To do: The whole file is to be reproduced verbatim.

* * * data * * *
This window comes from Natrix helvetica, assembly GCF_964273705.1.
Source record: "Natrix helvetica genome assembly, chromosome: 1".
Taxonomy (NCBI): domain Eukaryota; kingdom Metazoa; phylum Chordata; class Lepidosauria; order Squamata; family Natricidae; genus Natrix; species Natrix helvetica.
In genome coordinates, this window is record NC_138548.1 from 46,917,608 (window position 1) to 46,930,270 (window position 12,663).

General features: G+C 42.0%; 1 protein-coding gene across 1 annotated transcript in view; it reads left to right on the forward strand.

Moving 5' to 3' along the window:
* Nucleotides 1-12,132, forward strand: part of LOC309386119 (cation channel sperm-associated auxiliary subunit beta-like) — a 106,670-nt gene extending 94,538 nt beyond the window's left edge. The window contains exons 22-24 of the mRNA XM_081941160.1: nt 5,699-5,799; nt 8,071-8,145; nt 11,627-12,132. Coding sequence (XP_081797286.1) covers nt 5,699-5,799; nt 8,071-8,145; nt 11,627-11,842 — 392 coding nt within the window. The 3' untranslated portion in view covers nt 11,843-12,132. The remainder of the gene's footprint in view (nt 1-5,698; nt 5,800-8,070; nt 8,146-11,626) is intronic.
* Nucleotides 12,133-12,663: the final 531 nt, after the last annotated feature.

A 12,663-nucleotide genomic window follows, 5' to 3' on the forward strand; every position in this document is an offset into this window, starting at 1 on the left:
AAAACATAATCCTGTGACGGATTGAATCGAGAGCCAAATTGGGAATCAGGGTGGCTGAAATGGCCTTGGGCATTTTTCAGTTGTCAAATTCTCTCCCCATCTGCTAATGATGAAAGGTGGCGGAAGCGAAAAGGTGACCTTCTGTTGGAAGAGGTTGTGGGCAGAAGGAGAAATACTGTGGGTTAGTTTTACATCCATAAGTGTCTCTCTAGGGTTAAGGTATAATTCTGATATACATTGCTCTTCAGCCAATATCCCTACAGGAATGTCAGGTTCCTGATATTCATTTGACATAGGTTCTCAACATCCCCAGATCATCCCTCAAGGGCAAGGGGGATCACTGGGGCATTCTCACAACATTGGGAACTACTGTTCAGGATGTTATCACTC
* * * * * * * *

This window comes from Natrix helvetica, assembly GCF_964273705.1.
Source record: "Natrix helvetica genome assembly, chromosome: 1".
Taxonomy (NCBI): domain Eukaryota; kingdom Metazoa; phylum Chordata; class Lepidosauria; order Squamata; family Natricidae; genus Natrix; species Natrix helvetica.
In genome coordinates, this window is record NC_138548.1 from 46,917,608 (window position 1) to 46,930,270 (window position 12,663).

General features: G+C 42.0%; 1 protein-coding gene across 1 annotated transcript in view; it reads left to right on the forward strand.

Moving 5' to 3' along the window:
* Nucleotides 1-12,132, forward strand: part of LOC309386119 (cation channel sperm-associated auxiliary subunit beta-like) — a 106,670-nt gene extending 94,538 nt beyond the window's left edge. The window contains exons 22-24 of the mRNA XM_081941160.1: nt 5,699-5,799; nt 8,071-8,145; nt 11,627-12,132. Coding sequence (XP_081797286.1) covers nt 5,699-5,799; nt 8,071-8,145; nt 11,627-11,842 — 392 coding nt within the window. The 3' untranslated portion in view covers nt 11,843-12,132. The remainder of the gene's footprint in view (nt 1-5,698; nt 5,800-8,070; nt 8,146-11,626) is intronic.
* Nucleotides 12,133-12,663: the final 531 nt, after the last annotated feature.

A 12,663-nucleotide genomic window follows, 5' to 3' on the forward strand; every position in this document is an offset into this window, starting at 1 on the left:
AAAACATAATCCTGTGACGGATTGAATCGAGAGCCAAATTGGGAATCAGGGTGGCTGAAATGGCCTTGGGCATTTTTCAGTTGTCAAATTCTCTCCCCATCTGCTAATGATGAAAGGTGGCGGAAGCGAAAAGGTGACCTTCTGTTGGAAGAGGTTGTGGGCAGAAGGAGAAATACTGTGGGTTAGTTTTACATCCATAAGTGTCTCTCTAGGGTTAAGGTATAATTCTGATATACATTGCTCTTCAGCCAATATCCCTACAGGAATGTCAGGTTCCTGATATTCATTTGACATAGGTTCTCAACATCCCCAGATCATCCCTCAAGGGCAAGGGGGATCACTGGGGCATTCTCACAACATTGGGAACTACTGTTCAGGATGTTATCACTC